"Relevant conduct" is defined in section 1B1.3 to include "all acts or omissions committed, aided, abetted, counseled, commanded, induced, procured, or willfully caused by the defendant . . . that occurred during the commission of the offense of conviction, in preparation for that offense, or in the course of attempting to avoid detection or responsibility for that offense." U.S.S.G. § 1B1.3(a)(1). In addition, with respect to offenses that would have to be grouped under the guidelines, the definition encompasses "all acts and omissions described in [subsection 1B1.3(a)(1)] above that were part of the same course of conduct or common scheme or plan as the offense of conviction." U.S.S.G. § 1B1.3(a)(2).(5) The district court's phrase, "in connection with his drug-trafficking activities" indicates that the court relied on subsection (a)(2).
For the prior deals to qualify as relevant conduct under subsection 1B1.3(a)(2), three criteria must be met. First, the deals must involve conduct listed in subsections 1B1.3(a)(1)(A) and (B). This requirement is plainly met, because Mr. Burgess himself "committed" the acts of drug sale. Second, they must be offenses for which the Guidelines would have required grouping with the offense of conviction, if the defendant had been convicted of them. This requirement, too, is plainly satisfied, because the drug sales would have violated the same statute as the offense of conviction, and the Guidelines require grouping of these offenses. See 21 U.S.C. § 841(a); U.S.S.G. §§ 2D1.1, 3D1.2(d). Third, they must have been "part of the same course of conduct or common scheme or plan." United States v. Taylor, 97 F.3d 1360, 1363 (10th Cir. 1996) (laying out the requirements of U.S.S.G. § 1B1.3(a)(2)).
In determining whether conduct qualifies as part of the "same course of conduct," the focus of the inquiry is "whether defendant has engaged in an identifiable 'behavior pattern' . . . of specified criminal activity." United States v. Roederer, 11 F.3d 973, 979 (10th Cir. 1993) (quoting United States v. Perdomo, 927 F.2d 111, 115 (2d Cir. 1991)). "Similarity, regularity, and temporal proximity are the significant elements to be evaluated." Id.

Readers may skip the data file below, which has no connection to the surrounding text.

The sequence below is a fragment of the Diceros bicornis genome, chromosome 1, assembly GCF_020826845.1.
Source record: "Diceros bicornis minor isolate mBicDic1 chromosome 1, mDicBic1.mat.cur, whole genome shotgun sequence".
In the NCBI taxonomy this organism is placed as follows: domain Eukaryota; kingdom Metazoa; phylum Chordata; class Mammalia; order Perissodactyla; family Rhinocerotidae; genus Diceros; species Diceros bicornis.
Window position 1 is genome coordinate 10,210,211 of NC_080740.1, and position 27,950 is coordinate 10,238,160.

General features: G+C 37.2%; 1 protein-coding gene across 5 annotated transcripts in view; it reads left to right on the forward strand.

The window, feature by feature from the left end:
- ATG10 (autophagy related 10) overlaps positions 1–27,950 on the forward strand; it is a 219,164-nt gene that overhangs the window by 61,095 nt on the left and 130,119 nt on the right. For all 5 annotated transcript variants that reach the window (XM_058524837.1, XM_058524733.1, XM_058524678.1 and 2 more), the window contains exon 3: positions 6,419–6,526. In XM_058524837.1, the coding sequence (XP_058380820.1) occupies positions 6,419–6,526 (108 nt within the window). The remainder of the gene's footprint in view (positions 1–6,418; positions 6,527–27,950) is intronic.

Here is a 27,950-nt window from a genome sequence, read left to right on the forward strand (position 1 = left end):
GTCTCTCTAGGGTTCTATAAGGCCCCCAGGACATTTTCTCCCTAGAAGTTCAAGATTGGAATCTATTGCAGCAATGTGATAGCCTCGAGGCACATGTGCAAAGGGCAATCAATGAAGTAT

Mr. Burgess admitted that he had been dealing crack cocaine for approximately three months prior to his arrest, and that he had taken the gun with him for protection on "a few" occasions. This admission was corroborated by a confidential informant, who stated that he had once seen a gun underneath the driver's seat in Mr. Burgess's car when he was purchasing drugs from Mr. Burgess. In addition, Mr. Burgess referred to use of a car during prior drug deals, and he had gotten out of his car moments before his arrest for the charged offense. Finally, the district court found that, immediately prior to the arrest, Mr. Burgess was on his way to his apartment, where officers had found the gun and drug paraphernalia (the scale). This evidence is sufficient to support a finding that Mr. Burgess was engaged in an identifiable pattern of dealing drugs, and that both the offense of conviction and the prior drug deals he admitted were part of that pattern. The district court therefore correctly treated the prior drug deals as relevant conduct.
Because the prior drug deals qualify as relevant conduct, they are part of the "offense" for purposes of subsection 5C1.2(2). A firearm's "proximity and potential to facilitate the offense is enough to prevent application of USSG § 5C1.2(2)." United States v. Hallum, 103 F.3d 87, 89 (10th Cir. 1996). On those occasions when Mr. Burgess took the gun with him, the gun certainly was "proximate" and had the "potential to facilitate the offense." Indeed, Mr. Burgess specifically stated that he brought the gun with him for protection. Thus, the district court correctly found that Mr. Burgess possessed a gun in connection with the offense. Accordingly, the district court properly concluded that the safety valve did not apply.
For these reasons, the district court's denial of Mr. Burgess's motion to suppress and its refusal to apply the safety valve provision are AFFIRMED.
Entered for the Court
Deanell Reece Tacha
*. This order and judgment is not binding precedent, except under the doctrines of law of the case, res judicata, and collateral estoppel. The court generally disfavors the citation of orders and judgments; nevertheless, an order and judgment may be cited under the terms and conditions of 10th Cir. R. 36.3.